Self-assembly of polymer and molybdenum oxide into lamellar hybrid materials
by Ke Shao; Shangping Liao; Haimei Luo; Mingliang Wang (pp. 445-451).
We report on self-assembly of polymer and molybdenum oxide chains into a new class of lamellar hybrid materials. Aqueous ammonium molybdate and polyvinyl alcohol (PVA) or carboxymethyl cellulose (CMC) were used as the starting materials. Ammonium molybdate was hydrolyzed into layered molybdenum oxide under acidified conditions. The organic polymer chains and the inorganic molybdenum oxide layers self-assemble and pack into new hybrid composites. Scanning electron microscope (SEM) images and polarized microscopy show that these two new materials have typical lamellar structure. Transmission electron microscope (TEM) images show that the layer thickness is about 100 nm. X-ray diffraction (XRD) data confirm the formation of inorganic molybdenum oxide. Differential scanning calorimetry (DSC) and thermogravimetric analysis (TGA) data gave thermal behavior of these composites. The mechanism of this hybrid reaction and the templating function of polymers were discussed in this paper. A special entropy effect was discovered when polymer was used as guest species. This entropy effect makes polymers preferential candidates as guest species rather than small molecules when fabricating organic/inorganic layered hybrid materials. We believe that this opens a new way to create organic/inorganic hybrid superstructures.There exist two different reactions on both sides of these molybdenum oxide layers: packing into thicker molybdenum oxide layers on the one side and formation of hybrid on the other side.
Keywords: Layered material; Organic/inorganic hybrid; Molybdenum oxide
Influence of a hydrophobic diol on the micellar transitions of Pluronic P85 in aqueous solution
by B. Bharatiya; V.K. Aswal; P.A. Hassan; P. Bahadur (pp. 452-459).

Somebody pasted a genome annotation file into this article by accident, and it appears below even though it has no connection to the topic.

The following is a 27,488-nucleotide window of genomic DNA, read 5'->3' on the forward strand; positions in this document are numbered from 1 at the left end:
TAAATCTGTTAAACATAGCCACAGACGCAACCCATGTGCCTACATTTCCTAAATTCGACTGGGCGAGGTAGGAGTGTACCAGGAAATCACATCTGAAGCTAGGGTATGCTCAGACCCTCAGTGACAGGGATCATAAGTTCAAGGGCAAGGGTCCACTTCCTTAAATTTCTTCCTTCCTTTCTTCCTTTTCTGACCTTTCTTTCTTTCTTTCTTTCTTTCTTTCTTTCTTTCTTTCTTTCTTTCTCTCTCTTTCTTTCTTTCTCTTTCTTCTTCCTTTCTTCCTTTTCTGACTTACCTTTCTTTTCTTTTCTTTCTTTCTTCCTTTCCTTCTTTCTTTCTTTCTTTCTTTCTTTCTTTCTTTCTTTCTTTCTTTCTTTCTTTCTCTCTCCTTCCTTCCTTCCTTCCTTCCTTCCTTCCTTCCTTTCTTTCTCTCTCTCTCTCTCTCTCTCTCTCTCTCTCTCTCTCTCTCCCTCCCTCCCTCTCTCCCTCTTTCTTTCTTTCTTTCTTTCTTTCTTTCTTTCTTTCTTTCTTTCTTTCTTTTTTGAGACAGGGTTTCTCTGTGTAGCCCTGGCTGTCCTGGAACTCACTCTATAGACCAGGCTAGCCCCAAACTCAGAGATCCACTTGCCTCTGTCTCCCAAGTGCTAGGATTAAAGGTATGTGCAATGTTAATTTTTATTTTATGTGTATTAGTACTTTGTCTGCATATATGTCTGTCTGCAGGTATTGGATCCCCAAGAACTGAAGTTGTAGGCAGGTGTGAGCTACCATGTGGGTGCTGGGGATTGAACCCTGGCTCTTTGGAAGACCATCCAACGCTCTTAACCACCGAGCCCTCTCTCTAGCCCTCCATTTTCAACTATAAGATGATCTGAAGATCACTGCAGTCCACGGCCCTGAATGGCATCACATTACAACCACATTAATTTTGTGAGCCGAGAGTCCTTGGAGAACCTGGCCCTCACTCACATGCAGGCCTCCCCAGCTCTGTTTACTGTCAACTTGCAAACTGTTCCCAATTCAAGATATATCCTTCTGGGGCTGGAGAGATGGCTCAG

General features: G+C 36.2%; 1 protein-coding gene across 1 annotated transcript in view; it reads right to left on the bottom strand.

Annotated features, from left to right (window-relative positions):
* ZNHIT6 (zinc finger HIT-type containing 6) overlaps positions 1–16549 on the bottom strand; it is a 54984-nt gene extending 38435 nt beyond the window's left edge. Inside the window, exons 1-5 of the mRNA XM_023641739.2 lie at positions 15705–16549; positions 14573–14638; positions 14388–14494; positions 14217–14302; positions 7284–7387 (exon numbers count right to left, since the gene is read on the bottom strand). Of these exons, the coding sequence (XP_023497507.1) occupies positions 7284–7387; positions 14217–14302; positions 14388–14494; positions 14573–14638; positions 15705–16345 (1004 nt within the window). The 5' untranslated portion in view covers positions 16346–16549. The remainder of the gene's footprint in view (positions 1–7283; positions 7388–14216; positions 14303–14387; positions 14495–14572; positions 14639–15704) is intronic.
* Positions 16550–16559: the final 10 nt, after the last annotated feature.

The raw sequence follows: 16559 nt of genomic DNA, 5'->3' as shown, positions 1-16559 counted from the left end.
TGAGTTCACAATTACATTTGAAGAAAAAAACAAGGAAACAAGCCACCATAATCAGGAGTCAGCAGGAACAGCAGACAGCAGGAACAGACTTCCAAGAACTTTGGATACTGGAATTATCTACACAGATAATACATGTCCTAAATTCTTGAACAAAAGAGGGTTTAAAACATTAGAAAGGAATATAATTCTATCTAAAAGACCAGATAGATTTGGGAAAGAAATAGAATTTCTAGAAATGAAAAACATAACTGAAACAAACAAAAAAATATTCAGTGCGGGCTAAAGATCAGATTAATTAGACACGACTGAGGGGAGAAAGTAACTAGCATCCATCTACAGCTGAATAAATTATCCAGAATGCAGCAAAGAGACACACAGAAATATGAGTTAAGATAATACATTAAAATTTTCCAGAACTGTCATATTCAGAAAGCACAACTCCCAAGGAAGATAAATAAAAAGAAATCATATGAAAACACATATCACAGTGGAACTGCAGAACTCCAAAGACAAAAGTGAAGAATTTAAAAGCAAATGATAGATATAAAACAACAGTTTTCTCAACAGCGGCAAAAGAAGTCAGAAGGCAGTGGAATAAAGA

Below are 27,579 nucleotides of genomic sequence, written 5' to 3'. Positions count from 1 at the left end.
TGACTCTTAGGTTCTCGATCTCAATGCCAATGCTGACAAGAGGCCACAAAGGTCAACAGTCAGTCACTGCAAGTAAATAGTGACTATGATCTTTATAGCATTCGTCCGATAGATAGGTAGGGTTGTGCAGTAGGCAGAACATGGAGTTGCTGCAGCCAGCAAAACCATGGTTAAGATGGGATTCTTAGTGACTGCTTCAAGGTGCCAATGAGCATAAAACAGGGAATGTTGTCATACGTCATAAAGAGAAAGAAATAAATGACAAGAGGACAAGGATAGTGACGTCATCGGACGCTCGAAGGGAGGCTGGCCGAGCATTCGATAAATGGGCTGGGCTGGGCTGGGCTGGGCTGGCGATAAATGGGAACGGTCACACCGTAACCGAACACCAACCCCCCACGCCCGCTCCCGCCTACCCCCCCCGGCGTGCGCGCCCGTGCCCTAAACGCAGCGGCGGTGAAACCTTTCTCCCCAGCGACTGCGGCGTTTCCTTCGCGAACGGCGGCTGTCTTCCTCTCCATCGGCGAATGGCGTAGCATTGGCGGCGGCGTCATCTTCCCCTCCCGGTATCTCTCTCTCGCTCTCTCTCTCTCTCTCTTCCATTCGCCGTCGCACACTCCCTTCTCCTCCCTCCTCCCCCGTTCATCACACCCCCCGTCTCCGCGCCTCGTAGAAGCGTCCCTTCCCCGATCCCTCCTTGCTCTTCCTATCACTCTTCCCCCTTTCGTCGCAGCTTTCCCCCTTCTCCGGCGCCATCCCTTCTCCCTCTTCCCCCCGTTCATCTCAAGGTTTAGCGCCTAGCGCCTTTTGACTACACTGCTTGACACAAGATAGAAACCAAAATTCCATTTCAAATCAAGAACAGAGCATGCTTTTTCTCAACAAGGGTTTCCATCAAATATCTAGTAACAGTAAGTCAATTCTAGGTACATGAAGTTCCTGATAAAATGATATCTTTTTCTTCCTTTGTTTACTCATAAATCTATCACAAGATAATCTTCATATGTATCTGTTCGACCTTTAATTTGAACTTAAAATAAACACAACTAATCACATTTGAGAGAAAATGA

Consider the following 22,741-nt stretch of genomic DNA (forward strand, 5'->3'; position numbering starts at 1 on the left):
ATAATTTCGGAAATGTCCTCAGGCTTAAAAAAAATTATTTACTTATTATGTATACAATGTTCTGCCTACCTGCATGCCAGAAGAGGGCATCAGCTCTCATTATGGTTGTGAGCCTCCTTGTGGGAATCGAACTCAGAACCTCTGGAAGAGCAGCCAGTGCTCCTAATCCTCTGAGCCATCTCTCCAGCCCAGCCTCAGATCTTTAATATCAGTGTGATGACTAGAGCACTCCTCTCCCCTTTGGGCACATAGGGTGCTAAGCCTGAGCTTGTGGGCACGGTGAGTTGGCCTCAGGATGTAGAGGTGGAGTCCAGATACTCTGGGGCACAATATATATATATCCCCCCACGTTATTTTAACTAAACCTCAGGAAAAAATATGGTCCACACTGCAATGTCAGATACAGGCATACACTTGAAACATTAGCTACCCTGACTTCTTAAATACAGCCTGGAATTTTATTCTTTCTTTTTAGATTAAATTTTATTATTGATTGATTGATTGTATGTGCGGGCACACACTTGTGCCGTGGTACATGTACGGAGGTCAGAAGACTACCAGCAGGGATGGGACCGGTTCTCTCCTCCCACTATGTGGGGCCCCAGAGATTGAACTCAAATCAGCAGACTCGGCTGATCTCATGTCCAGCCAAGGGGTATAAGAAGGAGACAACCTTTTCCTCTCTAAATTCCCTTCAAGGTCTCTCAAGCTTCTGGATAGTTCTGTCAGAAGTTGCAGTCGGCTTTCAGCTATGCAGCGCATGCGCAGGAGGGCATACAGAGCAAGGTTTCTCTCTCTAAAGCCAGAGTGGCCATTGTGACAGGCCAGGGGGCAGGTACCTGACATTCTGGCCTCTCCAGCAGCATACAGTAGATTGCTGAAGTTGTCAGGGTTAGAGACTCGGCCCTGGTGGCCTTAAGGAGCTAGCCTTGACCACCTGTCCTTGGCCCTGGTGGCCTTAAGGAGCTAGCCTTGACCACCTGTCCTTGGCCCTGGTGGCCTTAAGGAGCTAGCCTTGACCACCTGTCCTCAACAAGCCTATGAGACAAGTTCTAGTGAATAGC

Micellization behavior of an amphiphilic ethylene oxide–propylene oxide–ethylene oxide tri-block copolymer Pluronic P85 [(EO)26(PO)39–(EO)26] in aqueous solution and in the presence of a hydrophobic C14diol (also known as Surfynol®104) was examined by physico-chemical methods such as viscometry, cloud point (CP) and scattering techniques viz. dynamic light scattering (DLS) and small angle neutron scattering (SANS). The addition of diol decreases the cloud point and gelation temperature of aqueous Pluronic P85 copolymer solution. DLS and SANS measurements of the polymer in aqueous solution indicated micellar growth and sphere to rod transition in the presence of diol. Surfynol®104 is a sparingly water soluble diol surfactant with a solubility of ∼0.1 wt%. However, up on addition to Pluronic solution, diol gets incorporated in the block copolymer micelles and leads to structural transition of the micelles. An increase in the temperature and the presence of added sodium chloride in the solution further enhances this effect. The addition of hydrophobic C14diol increases the hydrodynamic size and aggregation numbers of the micellar system. The micellar parameters for the copolymer in the presence of C14diol are reported at different temperatures and added sodium chloride concentrations.SANS data for 5% P85 in water and NaCl with diol as additive: (□) 0 M NaCl + 0.0% diol, (●) 1 M NaCl + 0.0% diol, (▴) 1 M NaCl + 0.6% diol and (■) 1 M NaCl + 1% diol.
Keywords: Micellar transition; Aggregation number; Gelation
Polymer-associated liposomes as a novel delivery system for cyclodextrin-bound drugs
by Hyung Jun Lim; Eun Chul Cho; Jongwon Shim; Do-Hoon Kim; Eun Jung An; Junoh Kim (pp. 460-468).
It is known that cyclodextrins (CDs) extract lipid components from bilayer of liposomes. This could undermine the potential benefits of liposomes as drug carriers. In this study, we demonstrated that PC-Chol liposomes with various CDs or rhapontin (Rh)–hydroxypropyl βCD (HP βCD) complexes could be stabilized by association with the amphiphilic polyelectrolyte, poly(methacrylic acid- co-stearyl methacrylate). Based on the results of differential scanning calorimetry, photocorrelation spectroscopy and transmission electron microscopy, the polymer-associated liposomes had the same vesicular form as liposome with clear boundaries and retained structural integrity for at least 1 month. In addition, the polymer-associated structure was unaffected by the type of CD, the composition and concentration of lipid components, and the concentration of the Rh-HP βCD complex. This contrasted with PC-Chol liposomes, whose structure was dependent on these factors. Using structurally different polymer-associated liposomes and PC-Chol liposomes containing the Rh-HP βCD complex, we also showed that the stability of vesicles could influence the skin permeability of CD-drug complexes.Association of amphiphilic polyelectrolytes to liposome helps stabilize the vesicle in the presence of cyclodextrin–drug conjugates.
Keywords: Cyclodextrins; Liposomes; Polymer-associated liposome; Vesicles; Phosphatidylcholine
Modification of membrane heterogeneity by antipsychotic drugs: An X-ray diffraction comparative study
by Cedric Tessier; Philippe Nuss; Galya Staneva; Claude Wolf (pp. 469-475).